PBR is the name of this falcon
at our Pleasant Prairie Power 
Four of our five peregrine falcon nest box locations now are seeing activity.

Pleasant Praire Power Plant, Oak Creek Power Plant, Valley Power Plant (Milwaukee) and Port Washington Generating Station all have falcons. We still are waiting for activity at Presque Isle Power Plant in Marquette, Michigan.

Since we started helping with the peregrine falcon recovery program in the early 1990s, more than 200 falcons have been hatched at our power plant nest boxes.

Check out our Raptor Report for updates and visit our falcon cam page for hourly snapshots of the nest boxes. After we see some eggs laid, we will activate our live webcam.

We Energies Raptor Report
We Energies falcon cams and information

Thursday, March 3, 2016

'Front Porch' scam hits Milwaukee suburbs

Several attempts of “front porch scams” were made in some northern suburbs of Milwaukee County recently. The scam starts with a suspect approaching the victim saying they are a city worker or from a utility company.

One Glendale resident recently became victim of this scam. The resident was approached by a man pretending to be a city employee, explaining that he needed to do tree trimming in the resident’s yard. While the resident was distracted by this individual, the home was burglarized.

The Glendale Police Department advises that if anyone is approached in this manner to deny access to your home. These scammers sometimes change their approach and say they are We Energies employees.

“The first thing they do is earn your trust,” said Tom Eells manager of corporate security with We Energies. “They identify themselves and explain a story of an accident or power pole that came down that may affect the victim’s power.”

Usually, a second criminal comes into the home while the first is distracting the victim and quickly grabs items such as jewelry, money and other valuables.

This scam is not unique to We Energies customers. It has been reported by numerous other utility companies in the United States.

Impersonating a utility worker in Wisconsin is a felony. If convicted, the felon can receive a maximum fine of $10,000 and/or a prison term of three-and-half years. Eells helped create the law back in the 1990s.

We Energies did have contracted tree trimming crews in the area at the time of these incidents, and it’s possible the suspects saw them working and used their work as a way to start a conversation with the victims.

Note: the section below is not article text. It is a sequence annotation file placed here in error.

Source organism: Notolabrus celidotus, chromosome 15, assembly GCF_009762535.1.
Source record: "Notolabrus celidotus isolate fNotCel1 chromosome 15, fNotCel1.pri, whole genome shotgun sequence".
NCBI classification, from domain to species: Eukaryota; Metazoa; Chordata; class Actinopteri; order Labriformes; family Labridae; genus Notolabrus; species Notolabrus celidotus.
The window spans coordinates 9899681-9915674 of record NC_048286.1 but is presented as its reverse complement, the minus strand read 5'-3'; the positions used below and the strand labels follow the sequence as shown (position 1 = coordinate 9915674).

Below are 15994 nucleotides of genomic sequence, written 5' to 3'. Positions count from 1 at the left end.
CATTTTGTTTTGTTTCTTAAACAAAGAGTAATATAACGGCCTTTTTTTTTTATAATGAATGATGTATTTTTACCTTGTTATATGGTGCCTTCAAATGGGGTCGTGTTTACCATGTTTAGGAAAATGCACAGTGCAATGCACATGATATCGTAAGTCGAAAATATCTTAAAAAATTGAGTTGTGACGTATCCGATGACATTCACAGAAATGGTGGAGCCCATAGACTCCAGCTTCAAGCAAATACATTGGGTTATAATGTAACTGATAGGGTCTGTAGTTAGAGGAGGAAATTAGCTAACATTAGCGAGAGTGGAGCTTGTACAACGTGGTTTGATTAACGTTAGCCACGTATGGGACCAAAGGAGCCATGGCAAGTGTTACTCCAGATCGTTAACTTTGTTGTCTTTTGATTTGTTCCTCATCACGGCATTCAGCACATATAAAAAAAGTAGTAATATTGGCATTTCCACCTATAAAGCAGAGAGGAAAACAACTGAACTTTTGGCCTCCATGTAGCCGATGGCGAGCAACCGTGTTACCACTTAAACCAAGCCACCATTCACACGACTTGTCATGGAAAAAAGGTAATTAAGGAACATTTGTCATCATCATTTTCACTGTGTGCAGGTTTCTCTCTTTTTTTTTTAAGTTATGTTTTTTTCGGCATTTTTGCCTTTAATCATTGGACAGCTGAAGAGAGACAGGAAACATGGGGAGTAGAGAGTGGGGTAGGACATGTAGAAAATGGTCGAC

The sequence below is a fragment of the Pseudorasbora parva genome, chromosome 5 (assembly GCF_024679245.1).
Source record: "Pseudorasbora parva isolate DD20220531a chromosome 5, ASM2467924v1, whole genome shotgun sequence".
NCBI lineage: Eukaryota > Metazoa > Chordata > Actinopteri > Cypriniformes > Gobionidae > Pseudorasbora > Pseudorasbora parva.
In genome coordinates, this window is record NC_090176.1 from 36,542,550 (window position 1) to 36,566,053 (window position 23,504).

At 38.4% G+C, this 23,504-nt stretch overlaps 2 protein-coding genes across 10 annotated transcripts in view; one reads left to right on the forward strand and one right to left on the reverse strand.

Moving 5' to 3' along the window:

Be smart and stay safe with this tip:

 All of our employees and contractors carry an identification card. Every card displays a photo of the individual and our company name and logo. Some cards include the individual’s ID number and our company phone number instead of the individual’s name. Contractor ID cards also show the name of their company.

When in doubt, call us at 800-242-9137. We can help confirm an employee’s or contractor’s identity.

Wednesday, March 2, 2016

A conversation with John McGivern

The We Energies Foundation is once again a sponsor of Milwaukee Public Television’s “Around the Corner with John McGivern,” now in its fifth season. The program follows McGivern as he explores life in a new community each week.

We caught up with McGivern at the Pewaukee, Wisconsin, preview event to discuss the latest season as well as our partnership with the program.

We Energies: Why is it so important to come back to the communities featured in the program and have a party?

John: It’s so funny, because the show has been on the air for five years. When we started the show, we thought we would be inspiring communities. We were foolish to believe that we were going to be the inspiration for communities. These communities are already inspired by what’s going on in their communities. The fact that we are able to show what goes on, we just highlight their inspiration. I think it’s important to have these previews because we introduce the people that took time to be in our show. We celebrate with the community. We thought of doing these community parties the first season and thought 45-50 people would show up. Now, a small event is probably 500 people, and we’ve had up to 1,300 people. It’s become an important part of our mission.

We Energies: The We Energies Foundation has been a proud sponsor of your program for a number of years now. We have a long tradition of serving the communities that are featured in this program, and we believe in your mission. What has our sponsorship meant to your mission?

John: Your sponsorship is really important. You have committed to our mission, which is community, and that is yours as well. I think we are a perfect fit, our show and We Energies. You have no idea how grateful we are that We Energies has committed to our show. We are proud to say [that], because of your commitment, we are able to continue [our mission].

We Energies: Do you think We Energies will ever be featured on “Around the Corner with John McGivern”?

John: Well, they better be! We should tour the We Energies building downtown. It really is something to see.

There are three more free community screening events coming up at which you can meet McGivern and watch the upcoming programs. See the schedule below.

Featured community
Community preview event
Television premiere date
(Thursdays, 7 p.m.)
Green Bay
Titletown Brewing Company
Monday, March 7, 6 p.m.
March 10
Milwaukee’s East North Avenue
The Oriental Theatre
Monday, March 21, 7 p.m.
March 24
The Al. Ringling Theater
Tuesday, March 29, 7 p.m.
March 31

Around the Corner with John McGivern
More information about “Around the Corner with John McGivern” is available on the MPTV website.

The show airs Thursday evenings at 7 p.m. on Channel 10 and Sunday evenings at 7 p.m. on Channel 36 in Milwaukee. Re-airings are broadcast at the discretion of individual PBS stations throughout Wisconsin. Check local listing for dates and times in your area.